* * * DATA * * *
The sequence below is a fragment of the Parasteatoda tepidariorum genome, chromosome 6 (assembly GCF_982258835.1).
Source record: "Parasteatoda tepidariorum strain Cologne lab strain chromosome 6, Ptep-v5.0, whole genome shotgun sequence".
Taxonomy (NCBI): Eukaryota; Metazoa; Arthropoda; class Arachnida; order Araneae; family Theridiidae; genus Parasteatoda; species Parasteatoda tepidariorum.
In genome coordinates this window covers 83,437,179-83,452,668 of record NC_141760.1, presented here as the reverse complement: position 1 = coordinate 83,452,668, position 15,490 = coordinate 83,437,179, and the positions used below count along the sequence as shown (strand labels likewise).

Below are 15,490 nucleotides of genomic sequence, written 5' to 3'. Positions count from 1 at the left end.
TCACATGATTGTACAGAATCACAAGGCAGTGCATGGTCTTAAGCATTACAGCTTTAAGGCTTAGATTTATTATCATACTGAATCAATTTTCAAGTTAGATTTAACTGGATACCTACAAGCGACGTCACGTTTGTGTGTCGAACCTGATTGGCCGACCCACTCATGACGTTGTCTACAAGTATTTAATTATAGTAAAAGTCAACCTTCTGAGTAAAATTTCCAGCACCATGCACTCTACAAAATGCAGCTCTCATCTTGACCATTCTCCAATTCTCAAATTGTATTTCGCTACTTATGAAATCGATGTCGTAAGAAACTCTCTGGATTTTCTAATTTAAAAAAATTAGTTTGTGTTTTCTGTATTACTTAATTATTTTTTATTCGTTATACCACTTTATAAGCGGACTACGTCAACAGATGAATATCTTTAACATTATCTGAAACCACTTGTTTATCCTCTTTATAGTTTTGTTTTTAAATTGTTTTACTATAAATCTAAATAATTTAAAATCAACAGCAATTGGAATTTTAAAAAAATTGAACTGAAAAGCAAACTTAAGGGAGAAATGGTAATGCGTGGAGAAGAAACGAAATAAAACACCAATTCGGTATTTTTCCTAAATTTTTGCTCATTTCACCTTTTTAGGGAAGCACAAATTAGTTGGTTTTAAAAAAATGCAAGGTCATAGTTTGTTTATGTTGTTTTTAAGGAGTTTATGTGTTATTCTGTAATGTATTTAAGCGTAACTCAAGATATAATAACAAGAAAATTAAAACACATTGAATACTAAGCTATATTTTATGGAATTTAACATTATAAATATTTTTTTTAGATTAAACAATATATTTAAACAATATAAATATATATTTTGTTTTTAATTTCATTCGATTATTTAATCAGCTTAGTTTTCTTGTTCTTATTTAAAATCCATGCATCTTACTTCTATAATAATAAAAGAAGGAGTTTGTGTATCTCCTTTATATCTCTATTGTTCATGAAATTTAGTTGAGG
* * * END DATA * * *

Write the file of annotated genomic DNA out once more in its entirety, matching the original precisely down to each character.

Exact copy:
The sequence below is a fragment of the Parasteatoda tepidariorum genome, chromosome 6 (assembly GCF_982258835.1).
Source record: "Parasteatoda tepidariorum strain Cologne lab strain chromosome 6, Ptep-v5.0, whole genome shotgun sequence".
Taxonomy (NCBI): Eukaryota; Metazoa; Arthropoda; class Arachnida; order Araneae; family Theridiidae; genus Parasteatoda; species Parasteatoda tepidariorum.
In genome coordinates this window covers 83,437,179-83,452,668 of record NC_141760.1, presented here as the reverse complement: position 1 = coordinate 83,452,668, position 15,490 = coordinate 83,437,179, and the positions used below count along the sequence as shown (strand labels likewise).

Below are 15,490 nucleotides of genomic sequence, written 5' to 3'. Positions count from 1 at the left end.
TCACATGATTGTACAGAATCACAAGGCAGTGCATGGTCTTAAGCATTACAGCTTTAAGGCTTAGATTTATTATCATACTGAATCAATTTTCAAGTTAGATTTAACTGGATACCTACAAGCGACGTCACGTTTGTGTGTCGAACCTGATTGGCCGACCCACTCATGACGTTGTCTACAAGTATTTAATTATAGTAAAAGTCAACCTTCTGAGTAAAATTTCCAGCACCATGCACTCTACAAAATGCAGCTCTCATCTTGACCATTCTCCAATTCTCAAATTGTATTTCGCTACTTATGAAATCGATGTCGTAAGAAACTCTCTGGATTTTCTAATTTAAAAAAATTAGTTTGTGTTTTCTGTATTACTTAATTATTTTTTATTCGTTATACCACTTTATAAGCGGACTACGTCAACAGATGAATATCTTTAACATTATCTGAAACCACTTGTTTATCCTCTTTATAGTTTTGTTTTTAAATTGTTTTACTATAAATCTAAATAATTTAAAATCAACAGCAATTGGAATTTTAAAAAAATTGAACTGAAAAGCAAACTTAAGGGAGAAATGGTAATGCGTGGAGAAGAAACGAAATAAAACACCAATTCGGTATTTTTCCTAAATTTTTGCTCATTTCACCTTTTTAGGGAAGCACAAATTAGTTGGTTTTAAAAAAATGCAAGGTCATAGTTTGTTTATGTTGTTTTTAAGGAGTTTATGTGTTATTCTGTAATGTATTTAAGCGTAACTCAAGATATAATAACAAGAAAATTAAAACACATTGAATACTAAGCTATATTTTATGGAATTTAACATTATAAATATTTTTTTTAGATTAAACAATATATTTAAACAATATAAATATATATTTTGTTTTTAATTTCATTCGATTATTTAATCAGCTTAGTTTTCTTGTTCTTATTTAAAATCCATGCATCTTACTTCTATAATAATAAAAGAAGGAGTTTGTGTATCTCCTTTATATCTCTATTGTTCATGAAATTTAGTTGAGG